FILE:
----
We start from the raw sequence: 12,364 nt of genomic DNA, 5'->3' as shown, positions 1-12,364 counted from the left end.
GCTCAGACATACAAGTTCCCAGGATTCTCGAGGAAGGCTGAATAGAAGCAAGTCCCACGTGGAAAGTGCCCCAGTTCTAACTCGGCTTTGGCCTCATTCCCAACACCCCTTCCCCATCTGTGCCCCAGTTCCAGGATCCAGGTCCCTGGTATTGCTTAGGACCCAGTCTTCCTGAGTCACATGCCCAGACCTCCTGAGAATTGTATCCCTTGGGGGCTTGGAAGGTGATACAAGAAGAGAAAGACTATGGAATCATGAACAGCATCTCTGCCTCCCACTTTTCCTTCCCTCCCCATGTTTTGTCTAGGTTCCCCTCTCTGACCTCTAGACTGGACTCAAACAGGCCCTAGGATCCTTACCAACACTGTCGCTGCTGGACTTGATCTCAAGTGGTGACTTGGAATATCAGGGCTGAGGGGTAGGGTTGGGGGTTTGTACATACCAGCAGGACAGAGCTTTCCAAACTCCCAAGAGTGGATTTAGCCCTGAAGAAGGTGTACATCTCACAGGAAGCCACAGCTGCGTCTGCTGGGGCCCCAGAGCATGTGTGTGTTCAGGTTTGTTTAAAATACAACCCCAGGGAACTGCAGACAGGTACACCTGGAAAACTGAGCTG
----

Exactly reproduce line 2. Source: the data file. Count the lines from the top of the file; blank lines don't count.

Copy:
GCTCAGACATACAAGTTCCCAGGATTCTCGAGGAAGGCTGAATAGAAGCAAGTCCCACGTGGAAAGTGCCCCAGTTCTAACTCGGCTTTGGCCTCATTCCCAACACCCCTTCCCCATCTGTGCCCCAGTTCCAGGATCCAGGTCCCTGGTATTGCTTAGGACCCAGTCTTCCTGAGTCACATGCCCAGACCTCCTGAGAATTGTATCCCTTGGGGGCTTGGAAGGTGATACAAGAAGAGAAAGACTATGGAATCATGAACAGCATCTCTGCCTCCCACTTTTCCTTCCCTCCCCATGTTTTGTCTAGGTTCCCCTCTCTGACCTCTAGACTGGACTCAAACAGGCCCTAGGATCCTTACCAACACTGTCGCTGCTGGACTTGATCTCAAGTGGTGACTTGGAATATCAGGGCTGAGGGGTAGGGTTGGGGGTTTGTACATACCAGCAGGACAGAGCTTTCCAAACTCCCAAGAGTGGATTTAGCCCTGAAGAAGGTGTACATCTCACAGGAAGCCACAGCTGCGTCTGCTGGGGCCCCAGAGCATGTGTGTGTTCAGGTTTGTTTAAAATACAACCCCAGGGAACTGCAGACAGGTACACCTGGAAAACTGAGCTG